Anticholinergic component of the drug burden index and the anticholinergic drug scale as measures of anticholinergic exposure in older people in new zealand: A population-level study

Sujita W. Narayan, Sarah N. Hilmer, Simon Horsburgh, Prasad S. Nishtala

Research output: Contribution to journalArticle

28 Citations (Scopus)

Abstract

Background: Older people are exposed to multiple medicines that possess anticholinergic properties. The use of anticholinergic medicines is associated with the risk of morbidity, mortality and cognitive decline, particularly in older people. Anticholinergic exposure can be measured using tools such as the Drug Burden Index-Anticholinergic component (DBI-ACh) and the Anticholinergic Drug Scale (ADS). Objective: The aim of this population-level study was to determine the extent of anticholinergic exposure in older people, particularly among those receiving acetylcholinesterase inhibitors in New Zealand. Methods: The study used data extracted from Pharmaceutical Claims Data Mart (Pharms) for the year 2011. A total of 537,387 individuals aged 65 years and older were included in the study, of whom 45.10 % were men. Individuals dispensed donepezil at any time during 2011 were selected as the acetylcholinesterase inhibitor (AChEI) group (n = 4,258) and the remainder were included in the non-acetylcholinesterase inhibitor (non-AChEI) group (n = 533,129). Anticholinergic exposure was measured using the DBI-ACh and the ADS. Results: Analysis of the Pharms dataset revealed that, in 2011, anticholinergic exposure as defined by the DBI-ACh and the ADS was 31.80 % and 52.66 %, respectively. The mean number of medicines dispensed was 5.64 ± 3.91 (±SD) with a 95 % confidence interval of 5.63-5.65. In the AChEI group, anticholinergic exposure using the DBI-ACh and the ADS was 42.93 % (median 0; interquartile range (IQR) 1) and 58.50 % (median 0; IQR 0), respectively. ADS level 3 medicines such as amitriptyline, nortriptyline and oxybutynin were commonly prescribed in both groups. Amitriptyline, nortriptyline, oxybutynin and paroxetine are medicines considered to have significant anticholinergic potency. Of these medicines, nortriptyline and oxybutynin were more frequently prescribed in individuals taking donepezil. Conclusions: A significant proportion of older people are exposed to medicines with anticholinergic properties, including those dispensed acetylcholinesterase inhibitors. Further research is required to explore associations between different measures of anticholinergic exposure and clinically relevant outcomes in older people on a population level.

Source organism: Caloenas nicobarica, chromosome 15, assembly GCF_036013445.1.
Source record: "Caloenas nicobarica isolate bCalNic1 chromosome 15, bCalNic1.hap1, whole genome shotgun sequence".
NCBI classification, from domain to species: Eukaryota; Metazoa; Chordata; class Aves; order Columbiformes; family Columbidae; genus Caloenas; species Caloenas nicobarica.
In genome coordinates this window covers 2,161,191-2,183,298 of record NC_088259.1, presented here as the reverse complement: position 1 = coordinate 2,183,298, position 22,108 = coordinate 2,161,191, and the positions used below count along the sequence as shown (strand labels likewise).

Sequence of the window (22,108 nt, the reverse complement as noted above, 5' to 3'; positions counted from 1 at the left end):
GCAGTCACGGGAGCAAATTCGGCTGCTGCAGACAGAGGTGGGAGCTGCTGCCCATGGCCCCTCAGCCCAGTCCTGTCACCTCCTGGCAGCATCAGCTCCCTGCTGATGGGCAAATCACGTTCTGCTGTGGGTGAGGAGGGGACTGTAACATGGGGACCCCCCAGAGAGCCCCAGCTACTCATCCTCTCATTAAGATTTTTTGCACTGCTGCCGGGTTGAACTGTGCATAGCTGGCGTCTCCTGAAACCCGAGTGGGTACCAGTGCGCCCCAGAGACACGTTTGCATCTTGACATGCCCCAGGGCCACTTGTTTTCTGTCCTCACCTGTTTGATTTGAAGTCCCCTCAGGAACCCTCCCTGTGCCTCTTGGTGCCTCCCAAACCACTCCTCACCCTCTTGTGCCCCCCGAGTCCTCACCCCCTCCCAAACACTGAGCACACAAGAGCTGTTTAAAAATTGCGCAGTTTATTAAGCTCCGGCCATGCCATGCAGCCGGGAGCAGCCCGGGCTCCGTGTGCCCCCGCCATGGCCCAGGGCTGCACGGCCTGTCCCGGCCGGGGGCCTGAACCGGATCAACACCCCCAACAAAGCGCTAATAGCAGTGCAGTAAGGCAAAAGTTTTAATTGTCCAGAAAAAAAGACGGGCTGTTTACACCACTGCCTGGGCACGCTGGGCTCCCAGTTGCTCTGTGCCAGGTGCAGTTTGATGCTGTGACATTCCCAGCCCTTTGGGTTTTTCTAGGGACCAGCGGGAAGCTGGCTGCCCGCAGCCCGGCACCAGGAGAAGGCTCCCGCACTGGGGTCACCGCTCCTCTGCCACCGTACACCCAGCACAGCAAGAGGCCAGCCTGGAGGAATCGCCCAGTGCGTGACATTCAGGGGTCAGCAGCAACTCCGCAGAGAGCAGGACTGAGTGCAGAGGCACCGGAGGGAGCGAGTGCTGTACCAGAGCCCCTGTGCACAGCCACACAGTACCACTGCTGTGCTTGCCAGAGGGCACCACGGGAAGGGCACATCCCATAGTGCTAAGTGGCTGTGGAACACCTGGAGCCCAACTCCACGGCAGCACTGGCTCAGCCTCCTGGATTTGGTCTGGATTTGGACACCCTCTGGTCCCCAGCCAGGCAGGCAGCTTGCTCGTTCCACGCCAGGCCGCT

Original languageEnglish
Pages (from-to)927-934
Number of pages8
JournalDrugs and Aging
Volume30
Issue number11
DOIs
Publication statusPublished - 1 Nov 2013

ASJC Scopus subject areas

  • Geriatrics and Gerontology
  • Pharmacology (medical)

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